The sgaes in the Talmud go a little further: "Rabbi Hama ben Hanina said: With the word 'discern' [Judah] made an announcement to his father, and with the word 'discern' an announcement was made to him. With the word 'discern' he made an announcement -- Discern now whether it be your son's coat or not; and with the word 'discern' an announcement was made to him -- Discern, I pray thee, whose are these. The word is nothing else than an expression of request. She said to him, 'I beg of thee, discern the face of your Creator and hide not your eyes from me'" (b. Sotah 10b). The Who Is ...

Ba'al HaTurim: Rabbi Yaakov ben Asher (1269-1343 CE), born in Cologne, Germany; lived for 40 years in and around Toledo, Spain; died en route to Israel; his commentary to the Chumash is based upon an abridgement of the Ramban, including Rashi, Rashbam and Ibn Ezra; it includes many references to gematria and textual novelties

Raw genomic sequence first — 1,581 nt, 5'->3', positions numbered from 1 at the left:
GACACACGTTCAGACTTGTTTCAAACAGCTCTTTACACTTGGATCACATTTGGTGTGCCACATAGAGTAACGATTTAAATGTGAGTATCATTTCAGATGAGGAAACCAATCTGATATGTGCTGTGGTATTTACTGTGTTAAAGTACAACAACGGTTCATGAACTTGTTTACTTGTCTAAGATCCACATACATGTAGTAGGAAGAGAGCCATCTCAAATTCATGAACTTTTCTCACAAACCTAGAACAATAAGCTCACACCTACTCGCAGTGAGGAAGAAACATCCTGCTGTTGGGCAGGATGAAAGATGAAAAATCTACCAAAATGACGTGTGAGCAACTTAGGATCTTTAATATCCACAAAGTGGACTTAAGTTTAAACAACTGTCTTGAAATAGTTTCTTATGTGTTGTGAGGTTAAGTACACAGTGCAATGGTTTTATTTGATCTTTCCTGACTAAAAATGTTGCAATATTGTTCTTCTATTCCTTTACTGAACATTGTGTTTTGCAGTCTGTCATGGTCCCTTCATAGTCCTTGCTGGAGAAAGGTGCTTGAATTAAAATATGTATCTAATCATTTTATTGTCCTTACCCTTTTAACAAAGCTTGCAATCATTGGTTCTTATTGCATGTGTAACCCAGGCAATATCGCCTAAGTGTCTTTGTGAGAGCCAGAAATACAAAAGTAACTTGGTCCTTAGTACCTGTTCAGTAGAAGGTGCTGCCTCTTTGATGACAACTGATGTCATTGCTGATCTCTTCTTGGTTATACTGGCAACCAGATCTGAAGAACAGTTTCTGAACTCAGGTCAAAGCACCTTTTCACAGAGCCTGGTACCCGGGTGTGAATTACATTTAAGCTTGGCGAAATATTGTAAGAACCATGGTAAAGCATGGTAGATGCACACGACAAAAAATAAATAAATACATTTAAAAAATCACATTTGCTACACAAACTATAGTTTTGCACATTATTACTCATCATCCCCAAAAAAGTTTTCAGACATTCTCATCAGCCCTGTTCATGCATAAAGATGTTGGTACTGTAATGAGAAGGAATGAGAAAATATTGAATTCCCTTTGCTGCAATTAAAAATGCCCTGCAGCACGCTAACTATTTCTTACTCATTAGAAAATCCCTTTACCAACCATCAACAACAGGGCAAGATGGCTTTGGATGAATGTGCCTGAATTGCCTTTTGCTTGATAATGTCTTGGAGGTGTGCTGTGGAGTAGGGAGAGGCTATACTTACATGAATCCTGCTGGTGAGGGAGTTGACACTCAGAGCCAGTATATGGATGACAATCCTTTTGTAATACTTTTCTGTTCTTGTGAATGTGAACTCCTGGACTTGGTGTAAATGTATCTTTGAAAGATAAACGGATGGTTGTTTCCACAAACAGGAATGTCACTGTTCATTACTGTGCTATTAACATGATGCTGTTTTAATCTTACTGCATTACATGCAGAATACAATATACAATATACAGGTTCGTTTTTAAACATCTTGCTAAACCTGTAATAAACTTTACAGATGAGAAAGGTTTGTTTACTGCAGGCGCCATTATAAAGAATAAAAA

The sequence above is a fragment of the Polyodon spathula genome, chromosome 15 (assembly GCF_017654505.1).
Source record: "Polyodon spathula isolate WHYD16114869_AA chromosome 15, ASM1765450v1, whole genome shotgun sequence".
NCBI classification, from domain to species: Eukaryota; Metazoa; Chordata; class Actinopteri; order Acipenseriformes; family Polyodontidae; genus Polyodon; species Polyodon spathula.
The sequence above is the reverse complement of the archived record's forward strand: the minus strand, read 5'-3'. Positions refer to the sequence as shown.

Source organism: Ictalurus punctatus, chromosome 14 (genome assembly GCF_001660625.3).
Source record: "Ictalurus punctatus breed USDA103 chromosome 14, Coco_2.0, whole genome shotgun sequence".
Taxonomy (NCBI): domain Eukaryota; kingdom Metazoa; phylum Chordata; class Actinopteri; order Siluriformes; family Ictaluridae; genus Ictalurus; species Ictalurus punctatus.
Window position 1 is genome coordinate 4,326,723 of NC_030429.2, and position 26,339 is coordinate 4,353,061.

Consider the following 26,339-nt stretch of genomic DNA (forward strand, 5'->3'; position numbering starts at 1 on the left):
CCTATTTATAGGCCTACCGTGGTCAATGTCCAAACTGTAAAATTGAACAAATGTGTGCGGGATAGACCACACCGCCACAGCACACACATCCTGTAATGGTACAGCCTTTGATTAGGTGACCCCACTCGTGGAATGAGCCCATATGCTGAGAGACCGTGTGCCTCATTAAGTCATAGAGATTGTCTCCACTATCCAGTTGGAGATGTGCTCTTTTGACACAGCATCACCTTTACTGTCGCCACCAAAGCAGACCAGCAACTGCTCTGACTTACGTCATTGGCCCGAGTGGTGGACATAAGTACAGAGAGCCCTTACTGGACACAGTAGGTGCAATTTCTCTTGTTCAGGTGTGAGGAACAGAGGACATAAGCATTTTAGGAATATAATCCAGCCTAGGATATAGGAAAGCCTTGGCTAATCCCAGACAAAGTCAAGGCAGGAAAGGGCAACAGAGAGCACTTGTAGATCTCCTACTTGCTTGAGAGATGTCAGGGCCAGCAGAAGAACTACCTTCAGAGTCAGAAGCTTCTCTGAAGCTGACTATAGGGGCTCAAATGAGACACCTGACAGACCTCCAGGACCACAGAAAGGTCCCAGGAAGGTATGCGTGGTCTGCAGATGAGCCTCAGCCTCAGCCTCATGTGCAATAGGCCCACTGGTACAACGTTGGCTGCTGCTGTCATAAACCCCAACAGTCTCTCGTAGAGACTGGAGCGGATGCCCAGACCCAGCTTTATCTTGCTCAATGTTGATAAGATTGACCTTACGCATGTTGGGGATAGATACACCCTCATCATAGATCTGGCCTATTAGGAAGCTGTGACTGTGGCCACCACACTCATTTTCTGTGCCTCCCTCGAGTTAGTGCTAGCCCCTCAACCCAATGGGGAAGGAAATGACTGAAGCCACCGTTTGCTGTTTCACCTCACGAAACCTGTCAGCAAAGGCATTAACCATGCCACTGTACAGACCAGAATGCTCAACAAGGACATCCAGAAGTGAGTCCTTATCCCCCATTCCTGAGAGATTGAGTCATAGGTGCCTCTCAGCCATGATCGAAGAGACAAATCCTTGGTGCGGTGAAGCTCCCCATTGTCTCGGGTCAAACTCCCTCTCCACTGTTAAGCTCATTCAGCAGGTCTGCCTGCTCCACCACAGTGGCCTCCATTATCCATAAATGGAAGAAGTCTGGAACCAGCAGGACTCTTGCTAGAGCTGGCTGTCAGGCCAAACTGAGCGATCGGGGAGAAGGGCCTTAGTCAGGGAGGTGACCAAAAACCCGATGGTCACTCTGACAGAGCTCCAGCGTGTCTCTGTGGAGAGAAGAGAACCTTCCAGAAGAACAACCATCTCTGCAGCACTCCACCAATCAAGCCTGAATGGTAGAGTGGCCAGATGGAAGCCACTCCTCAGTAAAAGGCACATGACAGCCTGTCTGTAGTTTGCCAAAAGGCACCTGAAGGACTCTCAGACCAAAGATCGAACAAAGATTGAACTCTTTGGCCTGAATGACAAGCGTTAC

Baal HaTurim explains that the idea of Judah acknowledging The Name ...

HaShem: literally, Hebrew for 'The Name' - an allusion used to avoid pronouncing the Tetragrammaton, the so-called 'ineffable' name of G–d
HaShem is based on the words of our text itself: "The final letters of the first four words - resh, alef, yod, tav - when re-arranged spell the word , 'you shall fear'. Tamar was telling Judah, 'You shall fear G-d and acknowledge your deeds.'"

According to David Clines, the root is a synonym for at least two verbs, with quite divergent meanings. His list of meanings for the first verb is "recognise, acknowledge, discern, pay attention to"; while for the second, "act as a stranger, disguise oneself."1 We have seen 'recognise' and 'discern' being used, but can easily imagine Tamar addressing Judah a little less respectfully - given her condition - in words such as: "Pay attention now: whose are these?" A margin note in the What Is ...